“Not a chance”. That was the understandably brusque reply I received when, after Thursday night’s exit poll dropped, I asked a Sinn Fein official whether the party would take its seats to support a minority Labour administration.
That has not stopped the question being asked again, again and again as the Conservatives’ attempts to reach a deal with the Democratic Unionist Party crawl towards a conclusion. Each time the answer is the same: a categorical and unequivocal denial.
No wonder: the notion of Sinn Fein MPs taking their seats is completely at odds with everything they have ever said and done. They do not have a mandate to take their seats. Taking their seats would, by their logic, defeat the object of their existence.
Don’t just take my word for it. “The citizens of the North who voted for Sinn Fein had a choice of candidates,” said Gerry Adams last week. “They supported Sinn Fein. By so doing they turned their backs on Westminster entirely.”
Though Adams’s party have been on an extraordinary journey in the past few decades, those are not the words of a man about to jettison one of its core principles (so too his deputy, Mary Lou McDonald,who has spent much of the past few days tweeting pictures of noted abstentionists).
And though much has been made of the party’s MPs flying to London to take up their offices, this is not new: they have done so since 2002. The arrangement allows them to lobby ministers and make use of parliamentary facilities and suits them very well indeed.
So why is the commentariat talking up the idea of Sinn Fein MPs taking their seats now?
The idea that they would abandon it all for a bit of parliamentary high drama is an alluring idea on paper. The republicans now hold seven seats, up from the four they won in 2015. That would cut the Conservative-DUP working majority of 13 to just six, and perhaps hasten the collapse of the Tory government they loathe.
Unfortunately, it will only ever make sense on paper. As far as Labour is concerned, it has neither asked for, nor expects a deal with Sinn Fein – nor would it ever seriously countenance one. Forget Corbyn’s historic links to the republican cause. For one, it would be a myopic betrayal of Labour’s sister party, the moderate nationalist Social Democratic and Labour Party, which lost all three of its Commons seats last week. And with the Tories allied with the DUP, any deal would divide the government and opposition along sectarian lines. That is neither a good look nor a sensible strategy.
At this point you might be asking whether the promise of a referendum on Irish reunification might entice Sinn Fein’s MPs into taking their seats. The answer to that is no. Even if Labour managed to form a government as a result, it would be grossly reckless to offer one.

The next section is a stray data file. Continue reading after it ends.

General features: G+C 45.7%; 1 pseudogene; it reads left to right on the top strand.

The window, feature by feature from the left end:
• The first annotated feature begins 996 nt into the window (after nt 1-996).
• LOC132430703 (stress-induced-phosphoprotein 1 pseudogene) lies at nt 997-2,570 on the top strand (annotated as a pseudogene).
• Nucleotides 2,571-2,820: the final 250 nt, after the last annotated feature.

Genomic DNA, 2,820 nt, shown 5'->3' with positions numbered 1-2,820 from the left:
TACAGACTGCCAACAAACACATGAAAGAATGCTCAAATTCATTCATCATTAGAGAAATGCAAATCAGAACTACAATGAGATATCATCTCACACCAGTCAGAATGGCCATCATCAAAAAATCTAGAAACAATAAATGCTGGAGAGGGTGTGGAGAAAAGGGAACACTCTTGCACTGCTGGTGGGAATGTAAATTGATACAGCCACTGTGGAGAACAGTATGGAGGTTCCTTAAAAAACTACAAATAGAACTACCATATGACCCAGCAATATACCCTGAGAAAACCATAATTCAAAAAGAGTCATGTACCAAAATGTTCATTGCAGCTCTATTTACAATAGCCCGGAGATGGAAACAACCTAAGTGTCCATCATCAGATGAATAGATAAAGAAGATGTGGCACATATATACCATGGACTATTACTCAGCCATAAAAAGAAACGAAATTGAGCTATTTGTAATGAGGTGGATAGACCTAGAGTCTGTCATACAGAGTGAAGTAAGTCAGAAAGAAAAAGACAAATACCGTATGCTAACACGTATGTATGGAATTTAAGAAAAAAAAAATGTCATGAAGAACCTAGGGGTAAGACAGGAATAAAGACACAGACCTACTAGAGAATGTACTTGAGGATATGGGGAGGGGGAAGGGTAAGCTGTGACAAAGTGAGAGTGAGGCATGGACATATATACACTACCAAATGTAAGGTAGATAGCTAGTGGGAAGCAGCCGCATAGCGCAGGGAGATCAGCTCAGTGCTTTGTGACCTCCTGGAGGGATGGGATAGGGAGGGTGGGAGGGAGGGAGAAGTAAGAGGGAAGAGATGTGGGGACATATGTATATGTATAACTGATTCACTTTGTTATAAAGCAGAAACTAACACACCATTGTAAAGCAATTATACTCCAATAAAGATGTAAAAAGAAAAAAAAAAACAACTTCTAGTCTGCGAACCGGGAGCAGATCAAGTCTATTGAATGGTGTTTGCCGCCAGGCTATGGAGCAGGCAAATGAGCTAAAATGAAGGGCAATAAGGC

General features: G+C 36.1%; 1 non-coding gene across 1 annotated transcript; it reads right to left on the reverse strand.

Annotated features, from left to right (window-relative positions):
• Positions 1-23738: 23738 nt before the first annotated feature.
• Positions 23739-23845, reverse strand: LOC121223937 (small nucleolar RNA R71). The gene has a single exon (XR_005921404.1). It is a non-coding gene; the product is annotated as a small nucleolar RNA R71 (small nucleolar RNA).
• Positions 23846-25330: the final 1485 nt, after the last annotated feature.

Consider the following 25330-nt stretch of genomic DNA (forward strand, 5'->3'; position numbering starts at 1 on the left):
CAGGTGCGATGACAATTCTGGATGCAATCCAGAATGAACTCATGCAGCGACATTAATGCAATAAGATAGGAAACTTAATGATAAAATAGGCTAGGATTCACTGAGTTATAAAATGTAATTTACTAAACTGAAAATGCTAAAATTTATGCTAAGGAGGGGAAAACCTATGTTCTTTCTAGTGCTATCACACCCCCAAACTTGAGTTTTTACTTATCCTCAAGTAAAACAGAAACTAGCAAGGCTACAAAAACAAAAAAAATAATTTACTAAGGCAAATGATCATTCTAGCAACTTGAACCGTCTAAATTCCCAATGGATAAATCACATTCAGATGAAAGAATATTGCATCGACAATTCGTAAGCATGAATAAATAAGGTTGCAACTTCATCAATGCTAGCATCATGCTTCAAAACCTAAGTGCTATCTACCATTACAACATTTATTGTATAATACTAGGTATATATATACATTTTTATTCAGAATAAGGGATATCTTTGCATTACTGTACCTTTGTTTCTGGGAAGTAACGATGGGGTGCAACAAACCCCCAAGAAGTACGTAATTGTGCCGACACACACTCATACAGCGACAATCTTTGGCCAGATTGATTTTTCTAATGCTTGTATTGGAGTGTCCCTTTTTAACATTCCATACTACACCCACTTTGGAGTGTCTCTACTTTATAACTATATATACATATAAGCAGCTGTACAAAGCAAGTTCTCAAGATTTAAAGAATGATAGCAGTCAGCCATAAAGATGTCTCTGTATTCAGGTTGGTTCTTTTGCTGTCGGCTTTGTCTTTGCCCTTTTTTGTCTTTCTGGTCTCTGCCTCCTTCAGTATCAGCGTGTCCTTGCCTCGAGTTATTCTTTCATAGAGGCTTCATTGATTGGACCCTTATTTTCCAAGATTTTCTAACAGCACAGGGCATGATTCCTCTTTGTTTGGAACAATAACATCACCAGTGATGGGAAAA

Under the terms of the Good Friday Agreement, the Northern Ireland secretary may call a border poll if a majority of people look likely to back joining the Republic. That isn’t to say they couldn’t call one at their discretion, and Sinn Fein has made a habit of calling for an immediate border poll at regular intervals since Brexit. But to do so, when a clear majority of voters still indicate they would stay in the UK, would be a needlessly divisive act.
Then there are the politics of Northern Ireland itself. Sinn Fein won two of its three new seats – Foyle and South Down – from the SDLP, its moderate nationalist rival. Arguments over abstentionism dominated these bitter green-on-green contests. It would be nothing short of absurd for Sinn Fein to fight an election campaign denouncing the SDLP incumbents as establishment goons for taking their seats before its MPs sit down themselves in return for a referendum they couldn’t win. And with the loudest criticism of their continued policy of abstentsionism coming from the SDLP and Sinn Fein’s rivals in the Republic, it is unlikely that the republicans will kowtow.
Entering the Commons chamber would also deprive the party of the ability to cast the Brexit process as an illegitimate one – with no Irish nationalist MPs in the commons, 10 Brexiteers and only one Remainer (independent unionist Lady Sylvia Hermon), Sinn Fein would likely be better served keeping well away from what it has taken to calling a Tory Brexit.
Fun counterfactual though it may be, there is no incentive whatsoever for Sinn Fein to do it and less still for Labour to ask. No matter how plausible it might seem – or how strong the arguments are for Sinn Fein MPs to do so as the only nationalists in the Commons – the party’s response will always be the same. “Nonsense every time”.